On this rainy october day (well, at least it rains where I’m writing this) of the great year 2020, let’s take another few minutes to reflect on some great practices that we have at Mozilla and that would deserve to take over the world.

Today, let’s talk about what you can do when your work is blocked.

As a software developer, I spend most of my time being blocked. Sometimes, I’m waiting for a review. Sometimes, I need information: What should this dialog look like? Is it legal for me to copy part of a (copyrighted) page to attach it to a test that will be published on our repo? What’s the best way to test this feature? Or sometimes, I’m working on a bug that I just can’t finish because it depends on some other bug that some other developer hasn’t finished working on – or that I haven’t finished working on, or worse, that nobody is working on.

And that’s ok. All that is a normal part of the day for a developer. That’s the reason for which I currently have 8 copies of Mozilla’s main repositories, opened in 8 terminals and 8 editors, so that I can quickly switch between 8 bugs as they are unblocked. Plus one editor for blogging, of course.

But the question is: when are these bugs unblocked?

In many organizations, that’s where product managers are needed, or sometimes tech leads, and where they need to maintain copious amounts of notes. At Mozilla, while we do have product managers and tech leads, we assume that they have better things to do than tracking such dependencies. So we use Bugzilla.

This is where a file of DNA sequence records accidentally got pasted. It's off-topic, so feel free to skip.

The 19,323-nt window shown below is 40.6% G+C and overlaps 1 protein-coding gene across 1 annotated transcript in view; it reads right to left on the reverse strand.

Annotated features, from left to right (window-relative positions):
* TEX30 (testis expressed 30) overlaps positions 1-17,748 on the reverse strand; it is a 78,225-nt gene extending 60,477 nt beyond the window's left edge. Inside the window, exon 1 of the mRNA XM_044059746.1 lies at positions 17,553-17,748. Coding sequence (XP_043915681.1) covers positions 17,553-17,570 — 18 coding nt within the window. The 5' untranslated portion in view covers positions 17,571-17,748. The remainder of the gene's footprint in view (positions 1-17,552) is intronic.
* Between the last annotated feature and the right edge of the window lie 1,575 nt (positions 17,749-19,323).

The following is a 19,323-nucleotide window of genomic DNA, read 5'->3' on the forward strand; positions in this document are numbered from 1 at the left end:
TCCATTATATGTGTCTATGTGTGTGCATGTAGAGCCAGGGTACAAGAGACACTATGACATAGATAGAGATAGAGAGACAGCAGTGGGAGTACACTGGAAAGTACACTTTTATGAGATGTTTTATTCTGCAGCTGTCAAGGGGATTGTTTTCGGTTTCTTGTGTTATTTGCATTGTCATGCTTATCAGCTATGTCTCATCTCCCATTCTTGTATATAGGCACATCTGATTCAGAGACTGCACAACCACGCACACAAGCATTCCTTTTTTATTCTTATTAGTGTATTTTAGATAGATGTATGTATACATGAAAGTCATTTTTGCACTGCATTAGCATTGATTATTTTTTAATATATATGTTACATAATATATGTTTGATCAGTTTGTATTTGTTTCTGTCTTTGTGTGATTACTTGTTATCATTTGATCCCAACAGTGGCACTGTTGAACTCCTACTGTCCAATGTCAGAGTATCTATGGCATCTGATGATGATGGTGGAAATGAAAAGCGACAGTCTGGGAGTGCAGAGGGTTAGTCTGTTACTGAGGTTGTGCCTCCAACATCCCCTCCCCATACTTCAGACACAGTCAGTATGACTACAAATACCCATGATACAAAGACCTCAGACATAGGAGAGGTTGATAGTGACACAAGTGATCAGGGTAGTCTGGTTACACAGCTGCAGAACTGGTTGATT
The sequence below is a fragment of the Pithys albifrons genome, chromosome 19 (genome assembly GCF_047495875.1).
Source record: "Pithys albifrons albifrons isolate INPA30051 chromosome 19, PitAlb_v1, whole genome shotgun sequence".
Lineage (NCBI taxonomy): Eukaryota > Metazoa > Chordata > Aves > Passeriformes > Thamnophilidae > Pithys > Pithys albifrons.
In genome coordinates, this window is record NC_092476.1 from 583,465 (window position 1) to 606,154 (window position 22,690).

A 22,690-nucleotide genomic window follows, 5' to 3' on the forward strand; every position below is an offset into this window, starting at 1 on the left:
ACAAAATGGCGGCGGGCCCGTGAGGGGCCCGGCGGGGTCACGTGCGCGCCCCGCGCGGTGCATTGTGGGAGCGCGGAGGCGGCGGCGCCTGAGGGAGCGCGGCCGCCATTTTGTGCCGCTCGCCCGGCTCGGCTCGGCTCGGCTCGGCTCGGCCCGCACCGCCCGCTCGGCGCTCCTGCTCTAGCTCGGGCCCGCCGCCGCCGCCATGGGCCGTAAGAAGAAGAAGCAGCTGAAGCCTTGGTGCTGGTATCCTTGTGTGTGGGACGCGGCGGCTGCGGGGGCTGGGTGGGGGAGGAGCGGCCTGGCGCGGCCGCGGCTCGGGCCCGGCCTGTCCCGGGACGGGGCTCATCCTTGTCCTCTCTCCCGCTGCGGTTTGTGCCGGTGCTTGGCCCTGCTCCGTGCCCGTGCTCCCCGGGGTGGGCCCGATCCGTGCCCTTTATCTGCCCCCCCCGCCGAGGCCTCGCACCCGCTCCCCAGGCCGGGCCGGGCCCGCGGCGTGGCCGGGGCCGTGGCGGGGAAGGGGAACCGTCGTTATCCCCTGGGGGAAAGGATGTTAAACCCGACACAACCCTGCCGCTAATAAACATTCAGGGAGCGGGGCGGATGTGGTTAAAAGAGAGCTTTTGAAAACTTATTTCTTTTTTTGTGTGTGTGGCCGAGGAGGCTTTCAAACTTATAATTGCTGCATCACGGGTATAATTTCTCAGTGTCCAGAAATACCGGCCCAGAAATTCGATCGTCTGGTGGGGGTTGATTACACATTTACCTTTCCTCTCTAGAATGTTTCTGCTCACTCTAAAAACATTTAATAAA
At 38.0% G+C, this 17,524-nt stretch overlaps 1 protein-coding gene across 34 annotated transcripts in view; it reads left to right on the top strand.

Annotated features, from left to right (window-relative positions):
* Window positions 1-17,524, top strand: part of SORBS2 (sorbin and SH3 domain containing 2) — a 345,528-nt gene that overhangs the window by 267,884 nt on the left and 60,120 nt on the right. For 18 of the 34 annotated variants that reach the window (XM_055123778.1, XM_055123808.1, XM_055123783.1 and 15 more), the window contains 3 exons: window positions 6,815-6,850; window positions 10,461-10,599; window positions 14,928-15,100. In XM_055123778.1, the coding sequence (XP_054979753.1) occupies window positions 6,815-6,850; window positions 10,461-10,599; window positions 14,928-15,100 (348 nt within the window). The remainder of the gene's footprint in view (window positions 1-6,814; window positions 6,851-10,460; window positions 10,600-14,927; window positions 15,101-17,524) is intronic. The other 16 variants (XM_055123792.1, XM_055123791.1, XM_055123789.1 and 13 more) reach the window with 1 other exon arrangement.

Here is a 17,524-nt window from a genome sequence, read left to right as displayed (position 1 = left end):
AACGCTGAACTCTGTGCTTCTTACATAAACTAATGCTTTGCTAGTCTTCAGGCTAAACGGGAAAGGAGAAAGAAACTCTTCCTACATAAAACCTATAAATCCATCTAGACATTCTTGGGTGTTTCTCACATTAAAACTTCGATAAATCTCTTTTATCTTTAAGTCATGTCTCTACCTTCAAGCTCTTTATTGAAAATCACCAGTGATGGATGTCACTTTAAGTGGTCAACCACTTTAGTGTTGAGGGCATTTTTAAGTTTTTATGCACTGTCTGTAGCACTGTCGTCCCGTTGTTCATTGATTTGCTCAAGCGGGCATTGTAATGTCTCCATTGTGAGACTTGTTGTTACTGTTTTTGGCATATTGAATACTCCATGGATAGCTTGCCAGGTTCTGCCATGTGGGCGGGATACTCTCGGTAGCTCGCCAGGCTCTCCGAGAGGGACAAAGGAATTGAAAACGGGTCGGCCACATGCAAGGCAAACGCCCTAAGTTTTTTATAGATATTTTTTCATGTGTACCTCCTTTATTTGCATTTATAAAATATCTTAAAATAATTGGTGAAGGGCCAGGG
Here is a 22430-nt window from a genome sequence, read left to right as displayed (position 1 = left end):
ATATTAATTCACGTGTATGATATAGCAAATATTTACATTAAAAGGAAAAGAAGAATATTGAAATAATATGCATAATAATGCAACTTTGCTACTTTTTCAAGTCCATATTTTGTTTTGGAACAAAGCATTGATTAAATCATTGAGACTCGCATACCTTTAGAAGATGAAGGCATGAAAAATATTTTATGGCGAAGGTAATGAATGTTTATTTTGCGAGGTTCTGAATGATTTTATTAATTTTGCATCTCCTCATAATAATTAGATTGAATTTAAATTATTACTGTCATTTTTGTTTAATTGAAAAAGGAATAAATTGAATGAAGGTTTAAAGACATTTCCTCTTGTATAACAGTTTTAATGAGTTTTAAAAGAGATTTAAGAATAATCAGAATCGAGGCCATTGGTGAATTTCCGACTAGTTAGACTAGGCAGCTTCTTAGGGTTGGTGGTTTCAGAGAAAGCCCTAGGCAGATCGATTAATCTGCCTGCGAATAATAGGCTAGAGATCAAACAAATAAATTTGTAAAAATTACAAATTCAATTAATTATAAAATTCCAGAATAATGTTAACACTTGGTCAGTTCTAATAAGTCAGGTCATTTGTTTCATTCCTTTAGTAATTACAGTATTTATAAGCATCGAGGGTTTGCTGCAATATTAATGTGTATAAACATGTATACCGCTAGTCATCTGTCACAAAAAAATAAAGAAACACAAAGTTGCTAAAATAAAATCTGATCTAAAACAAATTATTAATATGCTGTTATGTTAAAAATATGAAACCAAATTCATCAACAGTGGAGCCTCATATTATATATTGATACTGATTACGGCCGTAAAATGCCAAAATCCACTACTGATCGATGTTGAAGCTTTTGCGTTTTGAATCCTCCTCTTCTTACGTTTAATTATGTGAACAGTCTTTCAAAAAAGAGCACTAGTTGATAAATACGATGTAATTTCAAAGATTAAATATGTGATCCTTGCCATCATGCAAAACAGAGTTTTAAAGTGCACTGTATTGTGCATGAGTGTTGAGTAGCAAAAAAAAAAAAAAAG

When bug A is blocked by bug B, I can, in two clicks, from either bug A or bug B, set B as blocking A. This shows up on both the page of bug A and the page of bug B. The developers working on both bug A and bug B receive a message informing them that bug B is blocked by bug A. When a look at a bug, you can see the blockers, the blockers’ blockers, etc. Eventually, someone will finish working on B and close it, lifting the blocker. This shows up on both pages and in the tree of dependencies and the developers working on bug A are notified that their blocker is lifted. Et voilà!

Similarly, when bug A is blocked because there’s a missing piece of data from developer Charlie, in two clicks, I can mark the bug as needinfo Charlie. This shows up on the page of bug A and Charlie receives an email with the question that needs to be answered. Once Charlie has responded, the needinfo is lifted. Once again, this shows up on the page and the developers working on bug A are notified. Et revoilà!

Here’s an example of what it looks like for a bug I’m currently working on: Tree of dependencies for about:processes. I can now work on visualizing workers!

Whenever I work with github issues, I miss blockers and needinfos every day, because they’re life savers when it comes to organizing work!

Blockers were introduced by Terry Weissman in 1999 and Needinfos by David Lawrence in 2012. A round of applause to both of them!